DBaseIII=s command are procedural (function oriented) and flexible. It utilizes many of the common functions like:
- select records
- select fields
- include expressions ( such as calculations)
- redirect output to the screen or to the printer
- store results separately from the application
Included in dBaseIII is a limited editor which will let you create commands using the editor or a word processor. Unfortunately, it is still limited to certain commands, for example, it can not create move or copy commands. It also has a screen design package which enables you to design how you want your screen to look. The minimum RAM requirement of 256k for this package really illustrates how old this application is. The most noticeable problem documented about dBaseIII is inability to edit command lines. If, for example, an error was made entering the name and address of a customer, simply backing up and correcting the wrong character is impossible without deleting everything up to the correction and re-entering everything again.
DBaseIII is portable and straightforward to work with. It allows users to import and export files in two forms: fixed-length fields and delimited fields. It can also perform dBaseII conversions. Creating file structures are simple using the menus or the create command. It has field types that are still being used today by applications such as Microsoft Access, for example, numeric fields and memo fields which let you enter sentences or pieces of information, like a customer=s address, which might vary in length from record to record. Unlike Condor 3, dBaseIII is able to edit fields without having to start over. Inserting new fields or deleting old fields can be done quite easily.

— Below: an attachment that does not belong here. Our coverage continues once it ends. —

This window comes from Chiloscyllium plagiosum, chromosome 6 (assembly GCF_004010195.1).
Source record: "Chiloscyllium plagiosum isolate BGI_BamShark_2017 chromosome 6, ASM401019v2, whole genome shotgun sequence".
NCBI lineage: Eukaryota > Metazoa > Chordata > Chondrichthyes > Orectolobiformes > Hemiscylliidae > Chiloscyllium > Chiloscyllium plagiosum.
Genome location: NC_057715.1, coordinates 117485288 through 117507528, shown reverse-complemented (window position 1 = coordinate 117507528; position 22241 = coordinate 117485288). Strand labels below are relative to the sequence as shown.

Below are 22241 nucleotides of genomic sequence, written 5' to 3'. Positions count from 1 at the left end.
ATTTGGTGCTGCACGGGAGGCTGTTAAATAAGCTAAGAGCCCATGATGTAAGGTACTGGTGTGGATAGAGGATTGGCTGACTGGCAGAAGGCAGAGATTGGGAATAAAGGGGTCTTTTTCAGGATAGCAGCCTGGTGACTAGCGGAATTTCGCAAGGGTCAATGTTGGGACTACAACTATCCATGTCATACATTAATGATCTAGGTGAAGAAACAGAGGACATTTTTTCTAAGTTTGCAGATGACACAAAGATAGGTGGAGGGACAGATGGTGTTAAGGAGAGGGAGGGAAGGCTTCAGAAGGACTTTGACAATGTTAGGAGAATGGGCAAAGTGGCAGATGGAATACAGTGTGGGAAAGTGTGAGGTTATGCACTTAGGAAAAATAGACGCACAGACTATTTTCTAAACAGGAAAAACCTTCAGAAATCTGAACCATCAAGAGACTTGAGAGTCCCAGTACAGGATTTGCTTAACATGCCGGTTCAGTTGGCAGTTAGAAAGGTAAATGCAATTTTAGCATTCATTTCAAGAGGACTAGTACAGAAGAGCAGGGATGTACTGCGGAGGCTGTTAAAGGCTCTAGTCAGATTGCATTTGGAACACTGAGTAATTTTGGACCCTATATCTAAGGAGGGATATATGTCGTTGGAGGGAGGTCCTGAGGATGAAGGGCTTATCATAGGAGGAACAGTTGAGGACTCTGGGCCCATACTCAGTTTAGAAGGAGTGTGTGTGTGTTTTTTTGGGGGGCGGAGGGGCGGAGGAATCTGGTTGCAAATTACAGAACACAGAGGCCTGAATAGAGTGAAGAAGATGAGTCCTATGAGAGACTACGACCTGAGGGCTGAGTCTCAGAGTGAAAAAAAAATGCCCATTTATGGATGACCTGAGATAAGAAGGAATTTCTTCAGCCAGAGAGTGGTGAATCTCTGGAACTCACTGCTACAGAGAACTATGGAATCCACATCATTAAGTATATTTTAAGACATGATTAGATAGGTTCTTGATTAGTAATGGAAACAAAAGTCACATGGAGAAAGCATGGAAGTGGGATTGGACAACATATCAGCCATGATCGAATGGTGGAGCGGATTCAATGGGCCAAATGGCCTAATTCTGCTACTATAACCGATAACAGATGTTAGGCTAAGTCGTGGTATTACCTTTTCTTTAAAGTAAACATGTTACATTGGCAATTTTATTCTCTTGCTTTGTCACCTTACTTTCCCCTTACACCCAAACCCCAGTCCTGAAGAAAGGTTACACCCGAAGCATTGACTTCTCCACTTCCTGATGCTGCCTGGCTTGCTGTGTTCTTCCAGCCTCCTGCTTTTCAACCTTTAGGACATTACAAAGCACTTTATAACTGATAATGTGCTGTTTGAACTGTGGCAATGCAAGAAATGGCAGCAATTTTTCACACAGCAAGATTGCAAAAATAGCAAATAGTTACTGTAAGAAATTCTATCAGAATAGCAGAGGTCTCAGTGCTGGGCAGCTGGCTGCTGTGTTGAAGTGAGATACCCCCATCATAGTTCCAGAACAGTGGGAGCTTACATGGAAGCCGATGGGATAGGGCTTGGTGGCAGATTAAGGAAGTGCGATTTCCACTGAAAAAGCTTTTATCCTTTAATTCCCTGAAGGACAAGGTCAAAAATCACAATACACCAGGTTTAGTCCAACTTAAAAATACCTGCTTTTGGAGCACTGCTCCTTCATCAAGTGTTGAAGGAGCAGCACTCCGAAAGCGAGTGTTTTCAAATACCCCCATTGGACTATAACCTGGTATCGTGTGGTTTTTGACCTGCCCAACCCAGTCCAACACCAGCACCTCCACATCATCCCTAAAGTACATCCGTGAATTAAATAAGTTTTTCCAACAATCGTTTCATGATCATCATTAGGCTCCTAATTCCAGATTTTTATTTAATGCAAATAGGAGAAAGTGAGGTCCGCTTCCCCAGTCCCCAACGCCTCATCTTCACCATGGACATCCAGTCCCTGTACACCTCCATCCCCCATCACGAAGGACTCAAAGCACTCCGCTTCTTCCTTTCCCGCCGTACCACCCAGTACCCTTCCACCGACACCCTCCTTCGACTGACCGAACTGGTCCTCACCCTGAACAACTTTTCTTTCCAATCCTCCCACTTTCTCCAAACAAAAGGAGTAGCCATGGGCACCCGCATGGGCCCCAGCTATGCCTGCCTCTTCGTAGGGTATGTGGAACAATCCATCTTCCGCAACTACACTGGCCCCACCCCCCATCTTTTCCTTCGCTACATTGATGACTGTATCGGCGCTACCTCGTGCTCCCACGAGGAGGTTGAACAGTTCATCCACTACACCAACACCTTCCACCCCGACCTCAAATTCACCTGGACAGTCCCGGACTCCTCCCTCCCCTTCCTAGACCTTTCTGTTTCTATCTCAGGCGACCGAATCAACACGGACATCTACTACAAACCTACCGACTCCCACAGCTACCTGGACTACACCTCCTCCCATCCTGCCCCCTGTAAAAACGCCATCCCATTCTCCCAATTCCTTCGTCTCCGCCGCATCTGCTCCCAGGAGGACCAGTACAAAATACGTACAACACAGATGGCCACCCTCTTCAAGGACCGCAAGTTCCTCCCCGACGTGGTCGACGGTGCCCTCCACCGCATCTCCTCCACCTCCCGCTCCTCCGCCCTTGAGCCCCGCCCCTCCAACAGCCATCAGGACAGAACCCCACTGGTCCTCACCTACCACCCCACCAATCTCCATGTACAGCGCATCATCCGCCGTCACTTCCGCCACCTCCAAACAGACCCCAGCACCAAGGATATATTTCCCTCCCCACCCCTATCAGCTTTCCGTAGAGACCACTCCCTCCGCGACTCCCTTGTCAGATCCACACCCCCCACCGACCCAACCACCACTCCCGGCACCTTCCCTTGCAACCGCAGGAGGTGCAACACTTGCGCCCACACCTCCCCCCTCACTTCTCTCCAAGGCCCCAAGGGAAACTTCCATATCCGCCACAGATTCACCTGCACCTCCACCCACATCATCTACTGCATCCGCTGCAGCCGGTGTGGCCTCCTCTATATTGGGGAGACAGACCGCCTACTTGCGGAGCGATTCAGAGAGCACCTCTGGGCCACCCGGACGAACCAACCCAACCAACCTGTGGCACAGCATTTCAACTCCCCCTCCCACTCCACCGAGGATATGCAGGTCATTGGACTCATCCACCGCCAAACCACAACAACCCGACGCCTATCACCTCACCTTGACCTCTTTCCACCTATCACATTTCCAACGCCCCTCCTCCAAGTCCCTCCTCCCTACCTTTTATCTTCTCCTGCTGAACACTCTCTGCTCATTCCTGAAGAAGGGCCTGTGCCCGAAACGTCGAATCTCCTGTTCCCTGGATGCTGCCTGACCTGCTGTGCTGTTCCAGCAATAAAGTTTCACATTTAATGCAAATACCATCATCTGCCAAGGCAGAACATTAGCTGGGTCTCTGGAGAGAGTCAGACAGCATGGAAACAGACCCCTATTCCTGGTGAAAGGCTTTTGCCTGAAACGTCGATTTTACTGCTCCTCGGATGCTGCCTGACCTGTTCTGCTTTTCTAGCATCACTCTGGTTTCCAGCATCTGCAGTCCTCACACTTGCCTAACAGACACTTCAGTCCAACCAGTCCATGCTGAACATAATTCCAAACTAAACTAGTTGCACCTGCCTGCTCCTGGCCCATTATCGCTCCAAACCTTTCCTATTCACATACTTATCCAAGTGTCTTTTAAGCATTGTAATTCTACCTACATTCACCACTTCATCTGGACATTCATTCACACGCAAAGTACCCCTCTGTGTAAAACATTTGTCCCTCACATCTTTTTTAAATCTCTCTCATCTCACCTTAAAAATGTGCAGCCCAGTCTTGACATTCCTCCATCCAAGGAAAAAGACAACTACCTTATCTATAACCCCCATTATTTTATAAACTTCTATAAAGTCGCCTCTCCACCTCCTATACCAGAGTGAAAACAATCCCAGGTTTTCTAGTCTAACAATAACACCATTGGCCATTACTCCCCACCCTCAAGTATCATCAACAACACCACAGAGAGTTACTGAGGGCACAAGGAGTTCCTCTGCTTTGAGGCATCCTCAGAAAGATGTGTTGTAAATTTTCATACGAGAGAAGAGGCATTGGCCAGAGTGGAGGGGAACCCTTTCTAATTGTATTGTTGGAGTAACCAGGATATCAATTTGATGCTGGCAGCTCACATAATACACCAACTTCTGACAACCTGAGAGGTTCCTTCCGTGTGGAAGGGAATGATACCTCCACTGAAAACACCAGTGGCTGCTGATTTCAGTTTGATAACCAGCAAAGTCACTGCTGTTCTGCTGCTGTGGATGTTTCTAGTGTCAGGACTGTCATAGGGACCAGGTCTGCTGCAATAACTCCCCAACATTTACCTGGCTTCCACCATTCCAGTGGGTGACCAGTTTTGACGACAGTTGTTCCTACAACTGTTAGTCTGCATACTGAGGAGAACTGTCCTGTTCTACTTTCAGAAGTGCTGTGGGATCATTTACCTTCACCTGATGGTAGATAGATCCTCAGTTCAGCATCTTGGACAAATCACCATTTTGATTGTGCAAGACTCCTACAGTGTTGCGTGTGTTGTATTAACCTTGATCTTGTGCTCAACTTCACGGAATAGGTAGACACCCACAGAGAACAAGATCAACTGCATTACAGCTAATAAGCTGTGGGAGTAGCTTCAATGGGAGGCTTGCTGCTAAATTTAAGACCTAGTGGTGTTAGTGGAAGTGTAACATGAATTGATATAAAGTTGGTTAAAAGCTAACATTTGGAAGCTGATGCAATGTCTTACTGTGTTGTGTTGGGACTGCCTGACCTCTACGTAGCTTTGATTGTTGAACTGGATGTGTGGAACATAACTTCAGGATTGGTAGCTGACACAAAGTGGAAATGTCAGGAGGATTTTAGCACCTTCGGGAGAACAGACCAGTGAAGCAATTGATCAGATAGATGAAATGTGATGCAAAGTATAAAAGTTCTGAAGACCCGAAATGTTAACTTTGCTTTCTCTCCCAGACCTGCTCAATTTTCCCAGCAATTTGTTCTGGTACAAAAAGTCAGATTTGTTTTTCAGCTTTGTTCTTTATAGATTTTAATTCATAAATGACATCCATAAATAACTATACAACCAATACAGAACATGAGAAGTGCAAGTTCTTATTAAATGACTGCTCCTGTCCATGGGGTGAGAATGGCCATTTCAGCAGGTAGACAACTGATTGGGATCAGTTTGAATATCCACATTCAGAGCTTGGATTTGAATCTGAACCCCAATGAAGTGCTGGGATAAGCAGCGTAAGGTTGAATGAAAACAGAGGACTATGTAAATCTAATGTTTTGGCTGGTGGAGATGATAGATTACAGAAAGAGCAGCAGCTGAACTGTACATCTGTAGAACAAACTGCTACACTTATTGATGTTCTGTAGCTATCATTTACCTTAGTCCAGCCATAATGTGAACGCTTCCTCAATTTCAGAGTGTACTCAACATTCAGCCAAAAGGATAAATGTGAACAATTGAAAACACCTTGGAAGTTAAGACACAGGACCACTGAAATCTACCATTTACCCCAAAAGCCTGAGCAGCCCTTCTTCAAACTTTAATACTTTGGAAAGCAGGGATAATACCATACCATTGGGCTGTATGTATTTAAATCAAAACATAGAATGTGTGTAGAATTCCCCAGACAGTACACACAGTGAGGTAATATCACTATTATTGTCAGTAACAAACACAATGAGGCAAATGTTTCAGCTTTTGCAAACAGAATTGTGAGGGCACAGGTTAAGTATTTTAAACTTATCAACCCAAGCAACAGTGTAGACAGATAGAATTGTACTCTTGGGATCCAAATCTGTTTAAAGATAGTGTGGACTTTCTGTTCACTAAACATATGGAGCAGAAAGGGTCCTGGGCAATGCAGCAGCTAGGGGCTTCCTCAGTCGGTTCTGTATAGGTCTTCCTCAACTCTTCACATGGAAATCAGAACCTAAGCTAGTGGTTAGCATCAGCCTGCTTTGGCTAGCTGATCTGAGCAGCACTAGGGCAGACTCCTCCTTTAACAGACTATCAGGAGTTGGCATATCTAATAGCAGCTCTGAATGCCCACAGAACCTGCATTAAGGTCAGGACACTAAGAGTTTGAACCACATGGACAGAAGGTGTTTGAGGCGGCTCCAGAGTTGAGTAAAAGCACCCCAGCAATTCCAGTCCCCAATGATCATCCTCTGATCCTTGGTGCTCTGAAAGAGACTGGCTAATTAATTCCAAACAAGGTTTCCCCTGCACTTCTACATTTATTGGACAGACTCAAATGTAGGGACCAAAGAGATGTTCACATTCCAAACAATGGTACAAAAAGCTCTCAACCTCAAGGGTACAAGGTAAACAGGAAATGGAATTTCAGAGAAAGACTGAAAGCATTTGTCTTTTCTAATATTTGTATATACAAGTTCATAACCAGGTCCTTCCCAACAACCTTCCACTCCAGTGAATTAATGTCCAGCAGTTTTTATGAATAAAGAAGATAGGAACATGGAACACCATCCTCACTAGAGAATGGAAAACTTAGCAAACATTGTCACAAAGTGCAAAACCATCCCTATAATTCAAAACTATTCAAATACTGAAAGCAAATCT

Data manipulation and query is very accessible through a number of built-in functions. The list and display commands enable you to see the entire file, selected records, and selected files. The browse command allows you to scroll through all the fields inserting or editing records at the same time. Calculation functions like sum, average, count, and total allow you to perform arithmetic operations on data in a file. There are other functions available like date and time functions, rounding, and formatting.
Omnifile is a single-file database system. This database is form oriented meaning that it has a master form with alternate forms attached to it. Therefore, you can work with one file and all of its subsets at the same time. The idea of alternating forms provides for a greater level of security, for example, if a user needed to update an address field, they would not be able to access any fields which displayed confidential information. The field in need of updating would only display the necessary or relevant information.